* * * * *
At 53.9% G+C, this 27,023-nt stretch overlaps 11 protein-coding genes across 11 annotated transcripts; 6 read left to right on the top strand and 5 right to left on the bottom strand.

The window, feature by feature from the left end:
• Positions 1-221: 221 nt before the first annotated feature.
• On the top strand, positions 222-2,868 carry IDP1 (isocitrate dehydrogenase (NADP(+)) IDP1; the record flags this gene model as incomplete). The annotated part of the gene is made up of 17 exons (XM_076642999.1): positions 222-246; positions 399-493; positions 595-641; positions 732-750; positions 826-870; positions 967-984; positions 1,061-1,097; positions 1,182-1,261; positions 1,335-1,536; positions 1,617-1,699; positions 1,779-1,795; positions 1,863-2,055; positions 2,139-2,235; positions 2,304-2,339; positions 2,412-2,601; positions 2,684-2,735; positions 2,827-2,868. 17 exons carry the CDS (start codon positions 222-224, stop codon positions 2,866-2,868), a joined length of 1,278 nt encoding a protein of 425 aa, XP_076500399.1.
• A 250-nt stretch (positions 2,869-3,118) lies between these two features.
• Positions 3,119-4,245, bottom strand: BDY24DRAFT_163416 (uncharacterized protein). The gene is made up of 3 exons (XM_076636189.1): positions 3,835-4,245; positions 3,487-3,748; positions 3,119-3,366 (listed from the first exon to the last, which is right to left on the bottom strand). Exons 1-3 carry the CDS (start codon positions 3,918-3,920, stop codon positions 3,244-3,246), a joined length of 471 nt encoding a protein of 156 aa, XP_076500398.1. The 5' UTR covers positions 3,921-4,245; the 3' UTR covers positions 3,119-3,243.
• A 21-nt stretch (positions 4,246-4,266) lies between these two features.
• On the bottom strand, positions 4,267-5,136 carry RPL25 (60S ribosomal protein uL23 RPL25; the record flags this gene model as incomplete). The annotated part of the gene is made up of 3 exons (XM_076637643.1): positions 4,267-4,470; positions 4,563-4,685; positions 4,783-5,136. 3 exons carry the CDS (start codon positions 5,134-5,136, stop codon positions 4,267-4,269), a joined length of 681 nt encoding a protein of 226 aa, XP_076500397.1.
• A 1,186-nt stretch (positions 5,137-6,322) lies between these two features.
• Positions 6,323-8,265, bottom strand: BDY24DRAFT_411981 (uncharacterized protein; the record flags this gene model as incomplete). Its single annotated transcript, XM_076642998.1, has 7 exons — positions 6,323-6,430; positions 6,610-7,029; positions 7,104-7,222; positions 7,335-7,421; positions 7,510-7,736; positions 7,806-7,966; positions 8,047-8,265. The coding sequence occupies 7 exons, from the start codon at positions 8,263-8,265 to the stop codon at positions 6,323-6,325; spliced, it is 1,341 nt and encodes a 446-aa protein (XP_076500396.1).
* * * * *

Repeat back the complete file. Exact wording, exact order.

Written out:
At 53.9% G+C, this 27,023-nt stretch overlaps 11 protein-coding genes across 11 annotated transcripts; 6 read left to right on the top strand and 5 right to left on the bottom strand.

The window, feature by feature from the left end:
• Positions 1-221: 221 nt before the first annotated feature.
• On the top strand, positions 222-2,868 carry IDP1 (isocitrate dehydrogenase (NADP(+)) IDP1; the record flags this gene model as incomplete). The annotated part of the gene is made up of 17 exons (XM_076642999.1): positions 222-246; positions 399-493; positions 595-641; positions 732-750; positions 826-870; positions 967-984; positions 1,061-1,097; positions 1,182-1,261; positions 1,335-1,536; positions 1,617-1,699; positions 1,779-1,795; positions 1,863-2,055; positions 2,139-2,235; positions 2,304-2,339; positions 2,412-2,601; positions 2,684-2,735; positions 2,827-2,868. 17 exons carry the CDS (start codon positions 222-224, stop codon positions 2,866-2,868), a joined length of 1,278 nt encoding a protein of 425 aa, XP_076500399.1.
• A 250-nt stretch (positions 2,869-3,118) lies between these two features.
• Positions 3,119-4,245, bottom strand: BDY24DRAFT_163416 (uncharacterized protein). The gene is made up of 3 exons (XM_076636189.1): positions 3,835-4,245; positions 3,487-3,748; positions 3,119-3,366 (listed from the first exon to the last, which is right to left on the bottom strand). Exons 1-3 carry the CDS (start codon positions 3,918-3,920, stop codon positions 3,244-3,246), a joined length of 471 nt encoding a protein of 156 aa, XP_076500398.1. The 5' UTR covers positions 3,921-4,245; the 3' UTR covers positions 3,119-3,243.
• A 21-nt stretch (positions 4,246-4,266) lies between these two features.
• On the bottom strand, positions 4,267-5,136 carry RPL25 (60S ribosomal protein uL23 RPL25; the record flags this gene model as incomplete). The annotated part of the gene is made up of 3 exons (XM_076637643.1): positions 4,267-4,470; positions 4,563-4,685; positions 4,783-5,136. 3 exons carry the CDS (start codon positions 5,134-5,136, stop codon positions 4,267-4,269), a joined length of 681 nt encoding a protein of 226 aa, XP_076500397.1.
• A 1,186-nt stretch (positions 5,137-6,322) lies between these two features.
• Positions 6,323-8,265, bottom strand: BDY24DRAFT_411981 (uncharacterized protein; the record flags this gene model as incomplete). Its single annotated transcript, XM_076642998.1, has 7 exons — positions 6,323-6,430; positions 6,610-7,029; positions 7,104-7,222; positions 7,335-7,421; positions 7,510-7,736; positions 7,806-7,966; positions 8,047-8,265. The coding sequence occupies 7 exons, from the start codon at positions 8,263-8,265 to the stop codon at positions 6,323-6,325; spliced, it is 1,341 nt and encodes a 446-aa protein (XP_076500396.1).